ALBANY — Planning commissioners indicated June 12 that the proposed mixed use project at University Village is getting closer to approval, but a member of the development team reacted angrily to requests from the commission to further revise the plans, saying that anchor tenant Sprouts Farmer's Market had already compromised enough.
"I never like to use the term 'deal killer,' " said Mike Ayres, one of the officials from Oppidan, the developer retained by the University of California on the project. "I'm a little discouraged tonight. We get our client to compromise. We agreed with a cycle track; I feel like we've given a lot. Some of the things that have been suggested (by the commission) are major changes. I expected much more enthusiasm than we saw."
Commissioners reacted calmly to Ayres, and member Nick Pilch told him he was sorry he felt that way. However, later he said, "Sprouts is bringing a suburban mentality to this. I think it's unfortunate that Sprouts is not realizing this is an urban setting, not a suburban setting."
The exchange came at the end of more than two hours spent on the proposed development. Changes had been made to the plans presented at a Planning and Zoning Commission meeting on May 8, including a reorientation of the anchor market onto San Pablo Avenue. Truck access was also changed, which led to much of the comments from the public and the commissioners.
The delivery trucks would enter from San Pablo through a driveway that passes in front of the store entrance and continue around the store to the back, where loading docks would be located. The trucks would then continue straight ahead to another driveway on San Pablo, turning right onto the street.
Concerns were raised about the effects of truck traffic entering a busy street, especially the potential impacts on the cycle track (a dedicated bike lane set off from traffic) being created on San Pablo.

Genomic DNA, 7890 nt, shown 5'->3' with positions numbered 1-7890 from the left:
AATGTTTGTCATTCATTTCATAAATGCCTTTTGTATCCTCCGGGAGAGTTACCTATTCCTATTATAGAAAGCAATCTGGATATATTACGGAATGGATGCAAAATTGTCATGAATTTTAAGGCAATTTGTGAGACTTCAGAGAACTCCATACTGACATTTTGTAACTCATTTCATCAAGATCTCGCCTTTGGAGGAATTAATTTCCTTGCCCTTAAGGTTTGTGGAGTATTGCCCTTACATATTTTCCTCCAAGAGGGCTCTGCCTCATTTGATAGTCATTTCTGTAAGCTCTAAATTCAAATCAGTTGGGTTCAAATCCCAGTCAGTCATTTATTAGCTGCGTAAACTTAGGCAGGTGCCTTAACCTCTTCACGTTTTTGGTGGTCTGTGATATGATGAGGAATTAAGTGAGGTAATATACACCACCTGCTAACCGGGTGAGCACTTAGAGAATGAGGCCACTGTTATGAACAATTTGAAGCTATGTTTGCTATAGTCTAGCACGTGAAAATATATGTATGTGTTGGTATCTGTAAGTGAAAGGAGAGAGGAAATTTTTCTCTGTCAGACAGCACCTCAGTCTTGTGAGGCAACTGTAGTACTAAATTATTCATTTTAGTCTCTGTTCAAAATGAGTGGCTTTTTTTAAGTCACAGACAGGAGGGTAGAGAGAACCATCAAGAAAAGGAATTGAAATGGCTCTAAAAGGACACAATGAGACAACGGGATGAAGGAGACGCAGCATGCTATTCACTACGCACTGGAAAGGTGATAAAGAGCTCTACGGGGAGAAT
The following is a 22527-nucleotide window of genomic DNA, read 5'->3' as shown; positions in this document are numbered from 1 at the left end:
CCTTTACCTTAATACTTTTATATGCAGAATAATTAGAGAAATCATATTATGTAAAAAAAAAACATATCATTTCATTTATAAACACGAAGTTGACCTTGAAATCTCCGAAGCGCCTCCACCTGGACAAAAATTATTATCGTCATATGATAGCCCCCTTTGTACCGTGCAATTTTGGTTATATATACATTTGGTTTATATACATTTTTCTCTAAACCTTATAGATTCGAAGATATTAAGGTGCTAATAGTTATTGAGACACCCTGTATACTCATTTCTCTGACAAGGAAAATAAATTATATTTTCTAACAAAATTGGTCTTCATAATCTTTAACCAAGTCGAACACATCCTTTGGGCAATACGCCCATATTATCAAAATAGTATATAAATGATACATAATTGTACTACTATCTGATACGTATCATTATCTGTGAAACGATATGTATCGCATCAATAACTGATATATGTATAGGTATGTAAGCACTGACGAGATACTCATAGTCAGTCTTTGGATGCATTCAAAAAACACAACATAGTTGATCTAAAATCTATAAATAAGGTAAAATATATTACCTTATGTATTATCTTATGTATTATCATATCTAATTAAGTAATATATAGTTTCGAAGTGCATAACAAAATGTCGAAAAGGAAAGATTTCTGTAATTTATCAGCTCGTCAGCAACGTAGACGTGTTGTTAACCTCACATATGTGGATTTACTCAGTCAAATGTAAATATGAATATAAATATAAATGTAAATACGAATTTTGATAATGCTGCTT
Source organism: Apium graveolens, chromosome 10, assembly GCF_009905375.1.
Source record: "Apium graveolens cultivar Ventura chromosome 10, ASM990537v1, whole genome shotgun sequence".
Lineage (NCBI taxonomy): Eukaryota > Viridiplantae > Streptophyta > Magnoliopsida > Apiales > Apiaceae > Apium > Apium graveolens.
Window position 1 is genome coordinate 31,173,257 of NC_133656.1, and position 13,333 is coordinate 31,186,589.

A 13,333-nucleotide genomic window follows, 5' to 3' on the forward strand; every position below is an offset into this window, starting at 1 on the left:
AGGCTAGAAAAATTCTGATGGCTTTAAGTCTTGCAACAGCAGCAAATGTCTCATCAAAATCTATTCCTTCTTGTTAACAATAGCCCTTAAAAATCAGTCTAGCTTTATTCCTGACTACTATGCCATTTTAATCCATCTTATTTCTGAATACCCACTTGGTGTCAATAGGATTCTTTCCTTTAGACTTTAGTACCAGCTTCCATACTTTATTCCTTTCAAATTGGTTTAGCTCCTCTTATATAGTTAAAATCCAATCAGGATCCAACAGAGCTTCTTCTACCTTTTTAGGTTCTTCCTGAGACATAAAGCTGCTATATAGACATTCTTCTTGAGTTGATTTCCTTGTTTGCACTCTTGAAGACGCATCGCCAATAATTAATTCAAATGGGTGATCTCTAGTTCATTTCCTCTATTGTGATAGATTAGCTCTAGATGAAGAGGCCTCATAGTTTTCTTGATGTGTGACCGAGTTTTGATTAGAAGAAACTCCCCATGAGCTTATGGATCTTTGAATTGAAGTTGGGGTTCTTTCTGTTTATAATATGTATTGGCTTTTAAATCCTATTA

Commissioner Phillip Moss, who said he has worked as a truck driver, suggested that a better approach would be to have the trucks enter on Monroe Street, where a traffic light is located. He also said the market could locate the docks on the western side of the building rather than in the back. That would allow trucks to back into the dock and then exit via Monroe.
"I've got no problem with this project," Moss said. "I'm ready to sign off right now. But I can't believe you're going to cross two lanes of traffic and a bike lane."
He added of Monroe, "It's a stoplight intersection. Take advantage of that."
Another point of contention was the amount of parking. Sprouts, which operates more than 150 stores in eight states, including California, wants a minimum amount of parking, according to developers.
The plans shown at the meeting had 136 spaces around the market and another 23 spaces on Monroe. Commissioner Doug Donaldson said, "Sprouts is asking for more parking than our code allows. I think there's a burden on (the developers) to make your case there."
Added Commissioner Stacy Eisenmann, "I think it's not just parking spots, it's pavement."
Those arguments apparently didn't sway Ayres.
"I don't see Sprouts compromising," Ayres said. "We're at Sprouts minimum parking requirements already."